Because the majority of people don't deserve to make money off the little knowledge that they have. Magic is for entertainment. Just because you can do magic, does not mean you should be paid.
That's a bit cynical. Acting is for entertainment, playing music is for entertainment, dancing is for entertainment, being funny, of course, is for entertainment. They're all things that people are willing to pay to see. Why not take advantage of that?
People are willing to pay to see these things if
they're done well. But most of the paid performers in these disciplines didn't start out as paid performers; they worked their way up in some fashion.
Actors take acting classes and perform in school/community theatre. Dancers take dance lessons and give recitals, as do many musicians. Comedians try out their sets on preordained open mic nights at comedy clubs (some even apprentice other, more experienced comedians first.)
If someone were to memorize Hamlet's soliloquy then show up at an audition expecting to be referred to and paid as a professional actor they would quickly be shown the door. Unfortunately, this is how many beginner magicians are approaching restaurant magic. They learn a few tricks, maybe even show them to a few people, then figure, Hey, I'm ready! Best case scenario: the restaurant manager sees through this and says "no thanks." Worst case: they get the job, perform horribly, and convince the manager that magic has no place in a restaurant.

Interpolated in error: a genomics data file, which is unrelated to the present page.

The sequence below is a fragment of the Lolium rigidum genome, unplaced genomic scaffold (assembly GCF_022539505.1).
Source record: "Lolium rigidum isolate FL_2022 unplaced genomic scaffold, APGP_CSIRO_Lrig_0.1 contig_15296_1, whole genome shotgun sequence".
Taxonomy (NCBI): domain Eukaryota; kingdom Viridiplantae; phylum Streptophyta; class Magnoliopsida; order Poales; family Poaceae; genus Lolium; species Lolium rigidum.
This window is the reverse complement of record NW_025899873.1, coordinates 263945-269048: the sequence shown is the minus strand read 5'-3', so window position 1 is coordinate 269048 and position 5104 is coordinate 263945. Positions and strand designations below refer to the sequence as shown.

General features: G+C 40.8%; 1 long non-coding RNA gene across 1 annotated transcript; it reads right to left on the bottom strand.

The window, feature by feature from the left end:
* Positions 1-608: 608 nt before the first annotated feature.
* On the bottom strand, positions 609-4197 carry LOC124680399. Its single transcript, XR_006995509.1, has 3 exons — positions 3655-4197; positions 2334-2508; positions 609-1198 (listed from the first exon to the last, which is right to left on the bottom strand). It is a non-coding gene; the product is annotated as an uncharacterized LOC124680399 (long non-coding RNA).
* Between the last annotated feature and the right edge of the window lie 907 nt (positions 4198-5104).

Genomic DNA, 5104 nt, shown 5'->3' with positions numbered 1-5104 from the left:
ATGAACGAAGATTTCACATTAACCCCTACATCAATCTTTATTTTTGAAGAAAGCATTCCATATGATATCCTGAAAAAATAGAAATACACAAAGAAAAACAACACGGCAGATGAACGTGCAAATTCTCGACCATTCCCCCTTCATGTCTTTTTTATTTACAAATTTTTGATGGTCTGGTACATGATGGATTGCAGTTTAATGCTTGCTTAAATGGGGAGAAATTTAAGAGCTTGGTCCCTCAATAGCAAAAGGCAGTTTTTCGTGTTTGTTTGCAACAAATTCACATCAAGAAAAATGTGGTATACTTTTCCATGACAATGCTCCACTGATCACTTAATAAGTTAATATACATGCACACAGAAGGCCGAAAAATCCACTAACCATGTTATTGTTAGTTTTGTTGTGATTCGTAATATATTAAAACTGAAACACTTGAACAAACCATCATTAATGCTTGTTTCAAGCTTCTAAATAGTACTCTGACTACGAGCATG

Restaurant magic is not a beginner's launchpad; it's a profession to work up to. There are plenty of ways to start doing magic outside of restaurants: family shows, volunteering in hospitals and senior citizen centers, etc. There are also "regular" jobs that one can take to further prepare for a restaurant gig---being a waiter and/or working a retail job come to mind. Not to mention, there are plenty of resources put out that teach both the basic and finer points of restaurant magic. Someone who comes onto these boards and asks when to approach a table and how to structure a routine is not ready to be a paid performer. Such people can come to be ready, but they must be willing to pay their dues to learn their lessons.
People can ignore bad actors, musicians, comedians, etc. because they have plenty of access to good ones in the mainstream media. Few people encounter magicians on a daily basis, and so their opinion of one can affect their opinion on magic as a whole. It is the magician who recognizes this and takes the proper steps to become a paid performer that shows respect for his fellow magicians, and that is the kind of performer that will in turn be shown respect by his peers.